College : : Story
Harrington Paid His Dues to Become Slugger
Published: Tuesday, April 14, 2009
Michael Harrington got about 25 at-bats during his freshman year at the College of Charleston, barely enough to crack a sweat, then got about 50 as a sophomore. Some guys might have gotten discouraged and quit, but not Harrington. He hit the weights, worked on his swing, got his chance as a junior and blossomed into one of the top sluggers in the country last year as a senior.
Instead of sulking as a freshman and sophomore, he grew more determined to succeed.
"I tried to look at it as a positive, to work on my game," he said.
Harrington hit 26 home runs last year as a senior, drove in 82 runs and became a third team All-American at the College of Charleston, prompting the Minnesota Twins to grab him in the 13th round of the 2008 draft. The Twins organization likes what it sees.
"He swings at good pitches," said Nelson Prada, his manager with the Beloit Snappers in the Class A Midwest League. "Not everybody has that, recognizing the pitches the way he does."
Harrington hit .266 with nine homers and 44 RBIs in 63 games for Elizabethton in the Rookie Appalachian League last season after signing with the Twins, earning a promotion to Beloit this year. By coincidence, his first game with the Snappers came at Veterans Memorial Stadium in Cedar Rapids, Iowa, evoking good memories for 5-foot-11, 199-pounder outfielder.
Harrington moved from Marengo, Iowa, to Cedar Rapids as a teenager so he could attend Cedar Rapids Xavier High School and work out at Perfect Game USA, which is located across the street from Veterans Memorial Stadium in the southwest part of town.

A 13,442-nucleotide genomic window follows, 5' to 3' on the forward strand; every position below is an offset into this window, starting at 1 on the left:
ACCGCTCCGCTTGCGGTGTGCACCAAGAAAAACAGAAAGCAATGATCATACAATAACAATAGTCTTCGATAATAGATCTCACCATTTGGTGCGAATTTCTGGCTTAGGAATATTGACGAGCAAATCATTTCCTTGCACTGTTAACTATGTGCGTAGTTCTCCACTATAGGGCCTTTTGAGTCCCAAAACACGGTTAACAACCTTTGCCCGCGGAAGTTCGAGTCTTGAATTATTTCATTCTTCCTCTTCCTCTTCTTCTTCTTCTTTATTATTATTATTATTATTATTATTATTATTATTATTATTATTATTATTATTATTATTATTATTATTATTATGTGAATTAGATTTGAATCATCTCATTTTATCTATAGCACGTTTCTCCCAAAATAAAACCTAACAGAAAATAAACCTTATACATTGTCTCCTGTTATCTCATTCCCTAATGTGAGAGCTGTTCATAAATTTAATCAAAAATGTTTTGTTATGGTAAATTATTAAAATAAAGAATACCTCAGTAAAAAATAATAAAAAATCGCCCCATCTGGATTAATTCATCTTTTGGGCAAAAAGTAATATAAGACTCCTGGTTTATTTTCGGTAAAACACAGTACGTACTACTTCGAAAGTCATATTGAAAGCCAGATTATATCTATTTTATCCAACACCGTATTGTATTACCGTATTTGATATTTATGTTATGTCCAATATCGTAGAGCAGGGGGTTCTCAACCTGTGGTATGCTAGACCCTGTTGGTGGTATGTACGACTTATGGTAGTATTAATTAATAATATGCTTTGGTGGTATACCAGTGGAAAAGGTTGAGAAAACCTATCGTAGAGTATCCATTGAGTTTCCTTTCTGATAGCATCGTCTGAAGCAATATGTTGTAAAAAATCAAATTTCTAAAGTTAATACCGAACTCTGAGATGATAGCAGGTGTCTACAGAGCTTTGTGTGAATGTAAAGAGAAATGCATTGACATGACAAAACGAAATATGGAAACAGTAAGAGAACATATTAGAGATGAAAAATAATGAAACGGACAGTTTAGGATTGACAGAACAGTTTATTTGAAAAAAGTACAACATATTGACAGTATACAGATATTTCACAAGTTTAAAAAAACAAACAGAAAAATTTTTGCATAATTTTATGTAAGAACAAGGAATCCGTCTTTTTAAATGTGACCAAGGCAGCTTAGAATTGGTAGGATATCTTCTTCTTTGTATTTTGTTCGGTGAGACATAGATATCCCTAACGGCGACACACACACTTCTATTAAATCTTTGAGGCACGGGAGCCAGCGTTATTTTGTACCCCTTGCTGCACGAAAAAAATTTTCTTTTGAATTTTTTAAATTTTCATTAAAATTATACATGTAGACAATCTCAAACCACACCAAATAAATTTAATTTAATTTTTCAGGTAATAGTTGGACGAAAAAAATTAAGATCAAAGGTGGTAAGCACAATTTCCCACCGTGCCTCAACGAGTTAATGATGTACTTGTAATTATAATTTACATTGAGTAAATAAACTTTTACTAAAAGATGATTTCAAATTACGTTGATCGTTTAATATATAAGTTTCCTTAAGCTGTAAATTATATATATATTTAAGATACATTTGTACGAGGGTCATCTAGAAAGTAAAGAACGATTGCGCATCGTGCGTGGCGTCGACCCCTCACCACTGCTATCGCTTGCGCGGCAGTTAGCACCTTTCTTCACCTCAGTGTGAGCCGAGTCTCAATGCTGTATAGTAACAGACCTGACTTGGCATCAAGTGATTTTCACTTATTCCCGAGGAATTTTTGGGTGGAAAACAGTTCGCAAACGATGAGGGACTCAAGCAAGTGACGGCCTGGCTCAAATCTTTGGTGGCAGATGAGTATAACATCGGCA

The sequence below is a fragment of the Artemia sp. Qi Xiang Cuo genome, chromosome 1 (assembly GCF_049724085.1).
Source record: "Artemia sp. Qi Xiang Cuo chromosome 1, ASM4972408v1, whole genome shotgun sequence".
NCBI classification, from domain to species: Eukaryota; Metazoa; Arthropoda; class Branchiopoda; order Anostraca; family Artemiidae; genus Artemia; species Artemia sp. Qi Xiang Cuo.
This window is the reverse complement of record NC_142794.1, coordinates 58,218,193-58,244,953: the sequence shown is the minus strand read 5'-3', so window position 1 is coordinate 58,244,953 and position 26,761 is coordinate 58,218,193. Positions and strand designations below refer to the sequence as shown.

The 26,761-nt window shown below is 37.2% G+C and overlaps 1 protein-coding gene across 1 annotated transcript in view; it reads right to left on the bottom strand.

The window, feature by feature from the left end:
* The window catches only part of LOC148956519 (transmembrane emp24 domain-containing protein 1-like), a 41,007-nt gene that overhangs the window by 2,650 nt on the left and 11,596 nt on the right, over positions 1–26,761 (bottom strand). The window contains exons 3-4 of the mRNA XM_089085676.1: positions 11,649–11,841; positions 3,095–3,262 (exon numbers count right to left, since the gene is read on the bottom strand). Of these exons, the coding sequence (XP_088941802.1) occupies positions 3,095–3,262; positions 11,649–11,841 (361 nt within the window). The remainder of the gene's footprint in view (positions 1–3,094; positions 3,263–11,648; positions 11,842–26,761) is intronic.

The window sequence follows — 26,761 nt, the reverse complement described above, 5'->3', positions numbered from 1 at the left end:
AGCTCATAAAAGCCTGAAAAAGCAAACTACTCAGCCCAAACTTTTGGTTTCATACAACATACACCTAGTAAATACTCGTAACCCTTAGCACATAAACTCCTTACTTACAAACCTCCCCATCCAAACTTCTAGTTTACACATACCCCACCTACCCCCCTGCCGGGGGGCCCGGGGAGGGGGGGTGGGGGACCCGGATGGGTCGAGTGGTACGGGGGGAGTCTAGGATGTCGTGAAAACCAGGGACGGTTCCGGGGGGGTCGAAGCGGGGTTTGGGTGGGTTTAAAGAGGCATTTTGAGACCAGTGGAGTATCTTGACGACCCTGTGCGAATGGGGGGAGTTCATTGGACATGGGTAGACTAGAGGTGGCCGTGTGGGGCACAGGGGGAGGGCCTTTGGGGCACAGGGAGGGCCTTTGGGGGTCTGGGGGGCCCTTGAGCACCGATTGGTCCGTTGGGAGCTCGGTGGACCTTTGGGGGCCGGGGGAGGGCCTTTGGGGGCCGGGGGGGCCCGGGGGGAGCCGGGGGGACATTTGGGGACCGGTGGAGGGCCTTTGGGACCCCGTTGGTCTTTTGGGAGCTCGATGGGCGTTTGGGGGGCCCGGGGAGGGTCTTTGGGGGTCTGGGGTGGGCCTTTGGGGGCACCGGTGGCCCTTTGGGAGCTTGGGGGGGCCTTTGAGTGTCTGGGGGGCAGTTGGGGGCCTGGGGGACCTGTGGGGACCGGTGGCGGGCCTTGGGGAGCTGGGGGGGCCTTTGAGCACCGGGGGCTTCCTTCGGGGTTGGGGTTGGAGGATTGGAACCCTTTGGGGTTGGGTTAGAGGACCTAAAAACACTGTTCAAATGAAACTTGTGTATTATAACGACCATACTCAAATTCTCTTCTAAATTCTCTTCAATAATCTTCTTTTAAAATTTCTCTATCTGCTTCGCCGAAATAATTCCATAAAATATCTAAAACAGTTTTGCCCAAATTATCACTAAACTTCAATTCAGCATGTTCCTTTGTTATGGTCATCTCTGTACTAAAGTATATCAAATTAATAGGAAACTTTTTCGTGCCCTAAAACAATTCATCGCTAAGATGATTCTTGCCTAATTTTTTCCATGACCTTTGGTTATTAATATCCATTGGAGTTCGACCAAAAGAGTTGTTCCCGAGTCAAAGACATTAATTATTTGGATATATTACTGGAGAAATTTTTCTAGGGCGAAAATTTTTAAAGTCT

"Opportunity," Harrington explained. "I had Perfect Game right here, a place to work out during the winter. Just opportunities to do more and try to reach my potential."
Harrington played in Perfect Game's spring and fall leagues, attended PG showcases at Veterans Memorial Stadium and went to a PG event in Nebraska. He practically lived at the Perfect Game facility, working on his game.
Harrington got his big break when he attended Perfect Game's World Wood Bat Association tournament in Jupiter, Fla. The College of Charleston coaches saw him in Jupiter, flew him to Charleston, S.C., for a visit and they struck a deal. Harrington credits his attendance at PG events for getting his chance in college and now the pros.
"It paid off," he said. "It paid off in the long run."
Perfect Game USA became the title sponsor at Veterans Memorial Stadium this year, so when Harrington took his position against the Cedar Rapids Kernels last Thursday he jogged onto Perfect Game Field, thus completing his circuit from high school.
"It was fun," he said.
Prada said Harrington is fundamentally sound and makes all the routine plays in the field. He'd liked to see Harrington improve his arm strength through a training program, and is confident he will. Harrington got a degree in exercise science from the College of Charleston last year, so he knows about working various parts of his body.
Harrington, 23, is pleased with his progress in professional baseball so far.
"I know I'm maybe a year or two older than most guys (in the Midwest League), but I was in college for four years," he said. "I can't do a whole lot about that."
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